A Quarter of Homes in Eastern Australia Purchased Without Mortgage in 2022

Over a quarter of residential properties purchased in Australia’s eastern states in 2022 were mortgage-free, indicating that a significant portion of the population was not affected by interest rate hikes.

Property data firm PEXA has released a report that analyses residential property purchases in the states of New South Wales (NSW), Victoria and Queensland between January 2019 and March 2023.

The company found that 25.6 percent of all dwelling and land sales in the three states were made without a loan attached in 2022.

In other words, around $122.5 billion (US$81.84 billion) worth of properties were cash-funded last year, down from $124.8 billion in 2021 but well above the $83.6 billion in 2020.

This revealed a shift in buyer behaviour during the COVID-19 pandemic property boom.

While the proportion of properties purchased without a direct loan was significant, it did not reflect the high percentage of Australian households who had no mortgage against their residential or investment properties.

The report cited 2021 Census data that 31 percent of homes were owner-occupied with no mortgage, while 30.6 percent were rental and investment properties with or without a loan attached.

Regional Areas Had High Levels of Cash Purchases

Another major finding was that cash purchases concentrated in regional areas popular with older Australians.

“Our research found cash buyers tended to be older and more likely to be buying in regional locations, which does highlight the generational divide between borrowers,” PEXA head of research Mike Gill said.

“Younger homeowners are more likely to have larger home loan balances, particularly those who have purchased recently, whilst many older homeowners are likely to have paid their home loan off or be able to pay cash for a home to retire in.”

Gill noted that the findings could provide insights for the Reserve Bank of Australia (RBA) in its effort to contain inflation.

Epoch Times Photo
A general view of residential and business property from the suburb of Kirribilli in Sydney, Australia, on May 8, 2021. (Lisa Maree Williams/Getty Images)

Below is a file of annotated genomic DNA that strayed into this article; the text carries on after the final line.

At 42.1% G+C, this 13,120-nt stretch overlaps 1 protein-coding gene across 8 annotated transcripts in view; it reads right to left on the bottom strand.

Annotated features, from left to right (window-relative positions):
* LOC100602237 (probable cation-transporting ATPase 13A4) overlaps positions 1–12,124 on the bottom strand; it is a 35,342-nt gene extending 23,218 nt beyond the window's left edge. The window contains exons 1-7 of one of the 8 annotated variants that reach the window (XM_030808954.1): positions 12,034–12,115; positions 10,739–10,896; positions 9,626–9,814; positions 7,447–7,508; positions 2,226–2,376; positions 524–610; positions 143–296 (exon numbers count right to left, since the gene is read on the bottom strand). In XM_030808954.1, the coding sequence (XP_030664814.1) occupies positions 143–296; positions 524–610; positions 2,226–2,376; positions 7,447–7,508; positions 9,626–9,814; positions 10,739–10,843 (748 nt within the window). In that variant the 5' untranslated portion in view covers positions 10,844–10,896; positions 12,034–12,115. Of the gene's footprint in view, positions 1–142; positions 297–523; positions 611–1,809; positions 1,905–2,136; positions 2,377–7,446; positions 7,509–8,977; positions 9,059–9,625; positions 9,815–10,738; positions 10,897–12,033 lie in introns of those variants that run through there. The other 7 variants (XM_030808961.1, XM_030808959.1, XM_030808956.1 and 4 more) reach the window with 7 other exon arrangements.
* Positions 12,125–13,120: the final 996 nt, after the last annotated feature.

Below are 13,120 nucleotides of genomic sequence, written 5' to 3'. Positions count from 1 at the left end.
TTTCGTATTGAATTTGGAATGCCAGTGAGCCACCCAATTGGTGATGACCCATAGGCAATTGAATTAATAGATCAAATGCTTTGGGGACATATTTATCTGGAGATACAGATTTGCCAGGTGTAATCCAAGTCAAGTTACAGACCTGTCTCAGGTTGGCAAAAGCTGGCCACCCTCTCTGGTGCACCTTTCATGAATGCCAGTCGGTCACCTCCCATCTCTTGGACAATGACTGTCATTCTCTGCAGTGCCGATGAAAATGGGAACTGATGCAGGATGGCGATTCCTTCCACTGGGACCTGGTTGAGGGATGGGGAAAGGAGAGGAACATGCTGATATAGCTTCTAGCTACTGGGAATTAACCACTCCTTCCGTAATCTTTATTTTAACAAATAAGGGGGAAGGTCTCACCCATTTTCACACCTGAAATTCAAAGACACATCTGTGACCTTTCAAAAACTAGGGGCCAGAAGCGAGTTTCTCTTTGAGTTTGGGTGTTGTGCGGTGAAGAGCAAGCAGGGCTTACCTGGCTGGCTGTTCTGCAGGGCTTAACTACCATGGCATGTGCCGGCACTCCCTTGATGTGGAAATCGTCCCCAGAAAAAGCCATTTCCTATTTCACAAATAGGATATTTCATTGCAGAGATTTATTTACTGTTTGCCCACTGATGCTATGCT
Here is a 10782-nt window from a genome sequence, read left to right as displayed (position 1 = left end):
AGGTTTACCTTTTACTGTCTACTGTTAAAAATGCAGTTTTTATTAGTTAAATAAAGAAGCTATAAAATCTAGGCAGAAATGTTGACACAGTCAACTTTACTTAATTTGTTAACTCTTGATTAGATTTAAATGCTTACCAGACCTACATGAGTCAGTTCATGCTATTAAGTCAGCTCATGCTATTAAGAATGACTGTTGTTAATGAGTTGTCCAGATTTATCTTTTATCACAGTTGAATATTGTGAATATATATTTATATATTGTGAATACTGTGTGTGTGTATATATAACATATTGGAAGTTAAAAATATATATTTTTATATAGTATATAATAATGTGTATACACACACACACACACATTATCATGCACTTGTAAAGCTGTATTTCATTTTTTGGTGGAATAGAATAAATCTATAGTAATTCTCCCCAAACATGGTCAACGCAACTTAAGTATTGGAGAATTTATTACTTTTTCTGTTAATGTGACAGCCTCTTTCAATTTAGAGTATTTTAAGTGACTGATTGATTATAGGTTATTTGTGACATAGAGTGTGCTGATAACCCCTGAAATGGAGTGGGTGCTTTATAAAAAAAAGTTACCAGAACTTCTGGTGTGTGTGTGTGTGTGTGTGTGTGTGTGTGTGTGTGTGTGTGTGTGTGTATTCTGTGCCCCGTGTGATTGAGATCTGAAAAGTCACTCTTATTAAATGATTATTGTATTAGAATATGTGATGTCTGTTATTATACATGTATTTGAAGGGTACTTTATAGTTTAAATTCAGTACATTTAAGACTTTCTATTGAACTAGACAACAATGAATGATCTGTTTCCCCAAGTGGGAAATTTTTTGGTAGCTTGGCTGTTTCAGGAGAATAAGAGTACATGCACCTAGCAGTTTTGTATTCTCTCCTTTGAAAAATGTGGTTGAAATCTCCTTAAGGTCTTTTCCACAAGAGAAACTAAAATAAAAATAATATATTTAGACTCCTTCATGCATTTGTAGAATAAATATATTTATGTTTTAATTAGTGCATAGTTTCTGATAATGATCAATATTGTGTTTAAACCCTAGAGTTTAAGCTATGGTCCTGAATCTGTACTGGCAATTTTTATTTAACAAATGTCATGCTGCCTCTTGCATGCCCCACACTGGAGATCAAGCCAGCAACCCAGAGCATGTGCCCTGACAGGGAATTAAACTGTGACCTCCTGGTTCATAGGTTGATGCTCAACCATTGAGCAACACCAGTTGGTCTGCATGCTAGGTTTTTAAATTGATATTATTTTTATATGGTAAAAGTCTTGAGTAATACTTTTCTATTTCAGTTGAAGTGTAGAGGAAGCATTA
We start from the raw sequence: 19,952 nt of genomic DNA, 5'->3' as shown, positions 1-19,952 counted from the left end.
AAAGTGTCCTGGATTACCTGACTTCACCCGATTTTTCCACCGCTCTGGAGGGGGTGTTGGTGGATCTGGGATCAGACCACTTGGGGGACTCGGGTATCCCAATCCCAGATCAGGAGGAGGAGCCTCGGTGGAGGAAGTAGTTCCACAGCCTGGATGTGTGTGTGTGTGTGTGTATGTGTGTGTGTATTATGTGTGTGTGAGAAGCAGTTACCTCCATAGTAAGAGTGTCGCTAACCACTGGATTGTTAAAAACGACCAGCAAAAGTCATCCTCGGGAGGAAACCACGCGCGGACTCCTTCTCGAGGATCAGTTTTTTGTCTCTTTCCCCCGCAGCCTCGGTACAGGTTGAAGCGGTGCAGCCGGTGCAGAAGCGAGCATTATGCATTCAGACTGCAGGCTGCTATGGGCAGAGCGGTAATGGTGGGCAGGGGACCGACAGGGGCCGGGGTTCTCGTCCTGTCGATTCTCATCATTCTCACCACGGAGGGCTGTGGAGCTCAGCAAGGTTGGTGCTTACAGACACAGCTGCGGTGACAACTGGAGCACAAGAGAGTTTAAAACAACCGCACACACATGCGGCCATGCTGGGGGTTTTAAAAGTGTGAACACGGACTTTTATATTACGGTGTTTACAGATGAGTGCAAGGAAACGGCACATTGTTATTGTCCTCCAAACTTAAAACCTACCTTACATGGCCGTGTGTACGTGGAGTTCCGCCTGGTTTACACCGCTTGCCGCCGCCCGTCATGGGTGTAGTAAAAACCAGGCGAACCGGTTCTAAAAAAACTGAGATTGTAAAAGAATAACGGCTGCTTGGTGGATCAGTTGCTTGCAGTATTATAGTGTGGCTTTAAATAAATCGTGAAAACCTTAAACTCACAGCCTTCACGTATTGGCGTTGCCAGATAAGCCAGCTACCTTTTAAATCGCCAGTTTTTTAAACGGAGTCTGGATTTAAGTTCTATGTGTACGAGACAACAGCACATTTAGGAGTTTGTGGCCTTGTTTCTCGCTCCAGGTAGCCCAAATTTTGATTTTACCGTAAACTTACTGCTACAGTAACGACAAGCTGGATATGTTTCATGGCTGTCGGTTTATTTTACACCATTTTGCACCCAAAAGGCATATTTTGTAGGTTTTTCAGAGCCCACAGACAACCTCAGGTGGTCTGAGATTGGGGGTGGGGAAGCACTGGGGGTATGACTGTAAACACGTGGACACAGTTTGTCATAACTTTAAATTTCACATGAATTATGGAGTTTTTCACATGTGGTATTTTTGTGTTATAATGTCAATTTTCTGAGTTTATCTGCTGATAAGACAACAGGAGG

On June 6, the RBA lifted the official cash rate to 4.1 percent, marking the 12th increase since it embarked on a monetary tightening policy.

The bank has signalled that further interest rate hikes might be needed to bring inflation down to the target band.

“Given these transactions represent more than a quarter of all residential property purchases, it is important to consider this is a sizeable cohort of buyers who are less impacted by rising interest rates, having not taken out a loan,” he said.

As the central bank continued to raise interest rates, Gill said young Australians would be the most impacted while older generations would benefit via their substantial saving accounts.

Queensland Led Eastern States in Cash Purchases

Among the three eastern states, Queensland had the highest proportion of cash-funded properties at 26.7 percent, followed by NSW at 24.8 percent and Victoria at 21.3 percent.

Around 65.2 percent of cash purchases in Queensland were in regional areas compared to 56.3 percent in NSW and 36.8 percent in Victoria.

Houses and units were the most popular type of mortgage-free property, with the highest median value of cash purchases for overall dwellings reaching $850,000 in NSW.

While the majority of mortgage-free dwellings were located in regional areas, the highest value of cash purchases was concentrated in urban centres in the three states.

“Postcode 4218 (Broadbeach) in Queensland topped the eastern states with $1.33 billion spent on cash purchases in 2022 alone,” the report said.

“Blue chip metropolitan postcodes 2088 (Mosman) and 3142 (Toorak) topped the rankings in Sydney and Melbourne, respectively.”

PEXA’s analysis comes after real estate data provider CoreLogic released a report indicating the third consecutive increase in national house prices.

The national home value index rose by 1.2 percent in May, following increases of 0.5 and 0.6 percent in March and April.

Sydney led the country with a 1.8 percent growth in home values, followed by Brisbane at 1.4 percent and Perth at 1.3 percent.